In order to be sure that any beneficial effects conferred by NCCM were not simply a cell-induced artifact, we compared the effects of 2% NCCM to conditioned medium made from bovine NP cells also supplemented with 2% FBS. Therefore we obtained bovine NP cells from the caudal discs of five to six three-year old steers, seeded them within alginate beads, cultured them within basal medium supplemented with 2% FBS to develop '2% BCCM'. We then used 2% BCCM in exactly the same fashion as 2% NCCM to test its effect upon bovine NP cells.
Induction of apoptosis
We induced apoptosis of monolayer cultured bovine NP cells by the addition of 10 ng/mL recombinant bovine IL-1β (Thermo Scientific RP-87269 Nepean, Ontario, Canada) plus 10 ng/mL recombinant human Fas-ligand (FasL) (Alexis Biochemical Alx-522-001 San Diego, CA USA)). We then evaluated cell death using flow cytometry (after 48 hours) and activated caspase assays (after 24 hours). These time points were chosen after optimization experiments.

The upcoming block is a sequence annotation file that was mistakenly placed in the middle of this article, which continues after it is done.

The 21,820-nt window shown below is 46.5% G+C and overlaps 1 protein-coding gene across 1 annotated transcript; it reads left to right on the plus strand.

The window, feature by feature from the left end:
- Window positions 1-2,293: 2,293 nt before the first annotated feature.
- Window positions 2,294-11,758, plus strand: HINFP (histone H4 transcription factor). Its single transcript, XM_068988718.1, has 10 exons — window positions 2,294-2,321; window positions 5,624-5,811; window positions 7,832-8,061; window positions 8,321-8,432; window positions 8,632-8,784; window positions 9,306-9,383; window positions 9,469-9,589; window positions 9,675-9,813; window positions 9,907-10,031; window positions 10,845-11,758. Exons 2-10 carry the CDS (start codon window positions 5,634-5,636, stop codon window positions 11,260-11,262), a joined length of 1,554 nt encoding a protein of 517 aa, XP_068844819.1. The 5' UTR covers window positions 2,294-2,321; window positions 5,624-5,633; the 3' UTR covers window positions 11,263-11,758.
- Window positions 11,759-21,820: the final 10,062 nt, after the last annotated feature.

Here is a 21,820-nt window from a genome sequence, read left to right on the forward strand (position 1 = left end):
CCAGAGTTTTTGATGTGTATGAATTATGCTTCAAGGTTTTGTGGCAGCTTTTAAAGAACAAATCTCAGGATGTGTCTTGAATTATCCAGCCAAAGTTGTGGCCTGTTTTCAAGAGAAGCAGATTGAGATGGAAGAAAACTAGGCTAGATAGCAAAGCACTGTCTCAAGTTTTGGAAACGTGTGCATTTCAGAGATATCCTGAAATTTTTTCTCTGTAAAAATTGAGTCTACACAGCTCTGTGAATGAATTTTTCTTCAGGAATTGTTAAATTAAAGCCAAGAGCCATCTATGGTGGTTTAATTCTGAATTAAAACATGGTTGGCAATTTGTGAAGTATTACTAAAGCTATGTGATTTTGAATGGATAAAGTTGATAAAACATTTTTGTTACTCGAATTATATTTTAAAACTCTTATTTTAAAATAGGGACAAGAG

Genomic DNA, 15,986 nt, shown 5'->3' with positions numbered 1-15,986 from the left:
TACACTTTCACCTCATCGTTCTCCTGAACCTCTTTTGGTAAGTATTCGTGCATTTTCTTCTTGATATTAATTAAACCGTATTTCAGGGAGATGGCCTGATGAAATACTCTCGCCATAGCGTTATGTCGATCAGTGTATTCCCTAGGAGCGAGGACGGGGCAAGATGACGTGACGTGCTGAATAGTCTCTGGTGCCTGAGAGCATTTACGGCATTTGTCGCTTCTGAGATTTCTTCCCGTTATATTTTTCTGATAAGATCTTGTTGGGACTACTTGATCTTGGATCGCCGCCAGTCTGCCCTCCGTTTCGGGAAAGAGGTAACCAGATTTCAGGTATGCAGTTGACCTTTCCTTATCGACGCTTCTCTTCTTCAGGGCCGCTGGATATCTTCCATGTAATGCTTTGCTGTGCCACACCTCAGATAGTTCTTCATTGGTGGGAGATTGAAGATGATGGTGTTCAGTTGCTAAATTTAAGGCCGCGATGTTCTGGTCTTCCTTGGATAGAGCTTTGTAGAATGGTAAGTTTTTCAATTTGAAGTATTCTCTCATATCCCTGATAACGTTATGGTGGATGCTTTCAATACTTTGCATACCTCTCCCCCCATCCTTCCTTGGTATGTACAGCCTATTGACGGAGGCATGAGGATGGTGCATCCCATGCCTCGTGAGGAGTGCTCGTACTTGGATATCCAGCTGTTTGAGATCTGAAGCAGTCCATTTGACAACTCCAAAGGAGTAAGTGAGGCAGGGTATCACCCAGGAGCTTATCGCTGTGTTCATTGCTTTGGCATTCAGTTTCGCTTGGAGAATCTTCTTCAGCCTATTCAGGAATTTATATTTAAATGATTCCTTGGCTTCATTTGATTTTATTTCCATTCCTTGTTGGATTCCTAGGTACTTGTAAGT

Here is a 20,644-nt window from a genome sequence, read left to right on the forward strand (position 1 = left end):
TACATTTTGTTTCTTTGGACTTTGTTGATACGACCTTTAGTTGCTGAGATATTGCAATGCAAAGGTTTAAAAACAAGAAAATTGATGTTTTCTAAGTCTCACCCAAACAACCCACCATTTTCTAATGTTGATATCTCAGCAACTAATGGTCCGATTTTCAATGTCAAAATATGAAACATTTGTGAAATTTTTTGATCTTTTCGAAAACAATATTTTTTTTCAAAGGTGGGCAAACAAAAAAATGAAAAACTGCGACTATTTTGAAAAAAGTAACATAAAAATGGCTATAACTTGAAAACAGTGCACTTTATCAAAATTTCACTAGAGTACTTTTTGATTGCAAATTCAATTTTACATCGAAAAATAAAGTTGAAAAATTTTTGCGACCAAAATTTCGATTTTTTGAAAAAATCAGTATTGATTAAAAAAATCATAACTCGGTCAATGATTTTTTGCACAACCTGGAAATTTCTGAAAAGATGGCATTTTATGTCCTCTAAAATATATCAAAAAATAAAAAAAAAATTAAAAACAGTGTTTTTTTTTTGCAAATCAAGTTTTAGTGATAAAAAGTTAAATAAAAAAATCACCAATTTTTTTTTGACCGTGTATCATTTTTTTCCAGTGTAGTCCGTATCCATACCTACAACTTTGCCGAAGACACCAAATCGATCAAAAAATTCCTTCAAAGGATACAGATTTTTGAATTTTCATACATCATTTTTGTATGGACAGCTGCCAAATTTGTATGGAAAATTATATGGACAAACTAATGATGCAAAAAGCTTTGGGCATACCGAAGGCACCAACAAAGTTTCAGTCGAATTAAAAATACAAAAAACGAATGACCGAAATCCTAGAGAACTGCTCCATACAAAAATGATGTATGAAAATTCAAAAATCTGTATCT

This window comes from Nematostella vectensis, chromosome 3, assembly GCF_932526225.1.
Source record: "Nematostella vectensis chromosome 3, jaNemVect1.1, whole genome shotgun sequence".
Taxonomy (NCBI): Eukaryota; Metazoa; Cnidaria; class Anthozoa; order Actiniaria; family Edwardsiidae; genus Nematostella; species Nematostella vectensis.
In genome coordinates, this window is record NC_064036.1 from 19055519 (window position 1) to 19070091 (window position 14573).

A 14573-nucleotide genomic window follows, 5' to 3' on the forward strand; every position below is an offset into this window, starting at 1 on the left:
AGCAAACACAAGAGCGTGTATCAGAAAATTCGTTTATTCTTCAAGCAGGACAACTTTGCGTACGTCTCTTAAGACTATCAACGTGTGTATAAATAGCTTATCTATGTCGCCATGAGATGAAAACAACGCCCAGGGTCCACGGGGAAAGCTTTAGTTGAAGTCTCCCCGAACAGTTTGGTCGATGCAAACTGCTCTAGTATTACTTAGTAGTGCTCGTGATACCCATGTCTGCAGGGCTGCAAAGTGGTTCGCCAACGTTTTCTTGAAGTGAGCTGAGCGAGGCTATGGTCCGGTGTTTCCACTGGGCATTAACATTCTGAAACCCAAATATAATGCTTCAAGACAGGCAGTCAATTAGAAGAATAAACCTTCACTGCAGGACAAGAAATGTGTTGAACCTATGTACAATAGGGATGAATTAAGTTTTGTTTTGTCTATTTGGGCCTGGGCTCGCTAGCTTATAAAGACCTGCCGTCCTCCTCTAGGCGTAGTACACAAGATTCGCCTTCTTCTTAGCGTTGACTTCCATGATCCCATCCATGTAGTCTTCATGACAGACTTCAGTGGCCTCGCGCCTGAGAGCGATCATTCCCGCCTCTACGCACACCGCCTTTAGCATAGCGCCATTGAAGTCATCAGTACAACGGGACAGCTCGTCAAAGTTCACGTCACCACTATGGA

Protection from apoptosis and degradation
In order to determine if factors secreted by notochordal cells could specifically inhibit apoptosis and degradation of bovine NP cells, we cultured bovine NP cells with NCCM, 2% NCCM, and 2% BCCM, all in the presence of IL-1ß+FasL. For controls, we cultured bovine NP cells with basal medium for the flow cytometry experiments or with basal medium supplemented with 2% FBS; in all cases identical doses of IL-1β, or IL-1β + FasL were used. All experiments were performed at 37°C under hypoxic conditions of 3.5% O2 and 5% CO2.